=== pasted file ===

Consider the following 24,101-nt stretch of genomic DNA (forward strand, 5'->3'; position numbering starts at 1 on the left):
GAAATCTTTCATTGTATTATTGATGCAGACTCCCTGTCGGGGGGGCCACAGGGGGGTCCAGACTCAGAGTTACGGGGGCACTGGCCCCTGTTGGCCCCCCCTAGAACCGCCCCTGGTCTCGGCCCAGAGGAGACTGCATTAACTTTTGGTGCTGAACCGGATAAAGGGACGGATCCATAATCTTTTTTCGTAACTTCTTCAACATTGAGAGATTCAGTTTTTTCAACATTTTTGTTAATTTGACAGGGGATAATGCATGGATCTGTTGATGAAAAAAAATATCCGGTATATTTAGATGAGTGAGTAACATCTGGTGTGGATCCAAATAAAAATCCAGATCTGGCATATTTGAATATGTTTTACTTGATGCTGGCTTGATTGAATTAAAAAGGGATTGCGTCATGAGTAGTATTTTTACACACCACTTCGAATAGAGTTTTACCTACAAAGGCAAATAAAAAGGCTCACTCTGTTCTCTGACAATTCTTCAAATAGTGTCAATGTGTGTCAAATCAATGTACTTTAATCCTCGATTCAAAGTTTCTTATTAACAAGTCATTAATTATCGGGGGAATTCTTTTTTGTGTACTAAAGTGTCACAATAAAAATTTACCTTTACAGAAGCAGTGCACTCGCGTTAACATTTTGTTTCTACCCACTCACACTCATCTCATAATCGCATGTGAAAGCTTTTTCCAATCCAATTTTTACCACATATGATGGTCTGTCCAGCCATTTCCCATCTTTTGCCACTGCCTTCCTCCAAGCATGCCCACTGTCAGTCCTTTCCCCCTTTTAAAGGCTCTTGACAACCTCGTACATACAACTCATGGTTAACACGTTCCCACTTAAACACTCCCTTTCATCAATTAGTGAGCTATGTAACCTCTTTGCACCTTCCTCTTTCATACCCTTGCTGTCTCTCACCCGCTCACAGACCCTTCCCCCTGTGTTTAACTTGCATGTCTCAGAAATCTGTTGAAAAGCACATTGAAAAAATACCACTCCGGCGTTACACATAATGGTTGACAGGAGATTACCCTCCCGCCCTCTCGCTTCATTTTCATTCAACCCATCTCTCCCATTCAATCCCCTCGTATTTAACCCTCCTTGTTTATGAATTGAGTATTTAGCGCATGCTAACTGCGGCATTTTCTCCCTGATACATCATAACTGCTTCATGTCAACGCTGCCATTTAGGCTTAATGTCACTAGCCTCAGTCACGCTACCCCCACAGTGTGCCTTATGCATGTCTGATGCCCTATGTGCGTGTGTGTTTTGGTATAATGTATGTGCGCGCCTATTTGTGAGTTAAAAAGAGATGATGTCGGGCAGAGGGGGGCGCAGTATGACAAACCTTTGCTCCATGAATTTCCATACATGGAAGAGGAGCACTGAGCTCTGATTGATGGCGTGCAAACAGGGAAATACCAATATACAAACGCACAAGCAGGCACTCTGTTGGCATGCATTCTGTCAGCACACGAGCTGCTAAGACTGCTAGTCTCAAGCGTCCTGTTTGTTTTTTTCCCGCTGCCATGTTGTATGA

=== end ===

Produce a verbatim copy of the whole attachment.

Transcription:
Consider the following 24,101-nt stretch of genomic DNA (forward strand, 5'->3'; position numbering starts at 1 on the left):
GAAATCTTTCATTGTATTATTGATGCAGACTCCCTGTCGGGGGGGCCACAGGGGGGTCCAGACTCAGAGTTACGGGGGCACTGGCCCCTGTTGGCCCCCCCTAGAACCGCCCCTGGTCTCGGCCCAGAGGAGACTGCATTAACTTTTGGTGCTGAACCGGATAAAGGGACGGATCCATAATCTTTTTTCGTAACTTCTTCAACATTGAGAGATTCAGTTTTTTCAACATTTTTGTTAATTTGACAGGGGATAATGCATGGATCTGTTGATGAAAAAAAATATCCGGTATATTTAGATGAGTGAGTAACATCTGGTGTGGATCCAAATAAAAATCCAGATCTGGCATATTTGAATATGTTTTACTTGATGCTGGCTTGATTGAATTAAAAAGGGATTGCGTCATGAGTAGTATTTTTACACACCACTTCGAATAGAGTTTTACCTACAAAGGCAAATAAAAAGGCTCACTCTGTTCTCTGACAATTCTTCAAATAGTGTCAATGTGTGTCAAATCAATGTACTTTAATCCTCGATTCAAAGTTTCTTATTAACAAGTCATTAATTATCGGGGGAATTCTTTTTTGTGTACTAAAGTGTCACAATAAAAATTTACCTTTACAGAAGCAGTGCACTCGCGTTAACATTTTGTTTCTACCCACTCACACTCATCTCATAATCGCATGTGAAAGCTTTTTCCAATCCAATTTTTACCACATATGATGGTCTGTCCAGCCATTTCCCATCTTTTGCCACTGCCTTCCTCCAAGCATGCCCACTGTCAGTCCTTTCCCCCTTTTAAAGGCTCTTGACAACCTCGTACATACAACTCATGGTTAACACGTTCCCACTTAAACACTCCCTTTCATCAATTAGTGAGCTATGTAACCTCTTTGCACCTTCCTCTTTCATACCCTTGCTGTCTCTCACCCGCTCACAGACCCTTCCCCCTGTGTTTAACTTGCATGTCTCAGAAATCTGTTGAAAAGCACATTGAAAAAATACCACTCCGGCGTTACACATAATGGTTGACAGGAGATTACCCTCCCGCCCTCTCGCTTCATTTTCATTCAACCCATCTCTCCCATTCAATCCCCTCGTATTTAACCCTCCTTGTTTATGAATTGAGTATTTAGCGCATGCTAACTGCGGCATTTTCTCCCTGATACATCATAACTGCTTCATGTCAACGCTGCCATTTAGGCTTAATGTCACTAGCCTCAGTCACGCTACCCCCACAGTGTGCCTTATGCATGTCTGATGCCCTATGTGCGTGTGTGTTTTGGTATAATGTATGTGCGCGCCTATTTGTGAGTTAAAAAGAGATGATGTCGGGCAGAGGGGGGCGCAGTATGACAAACCTTTGCTCCATGAATTTCCATACATGGAAGAGGAGCACTGAGCTCTGATTGATGGCGTGCAAACAGGGAAATACCAATATACAAACGCACAAGCAGGCACTCTGTTGGCATGCATTCTGTCAGCACACGAGCTGCTAAGACTGCTAGTCTCAAGCGTCCTGTTTGTTTTTTTCCCGCTGCCATGTTGTATGA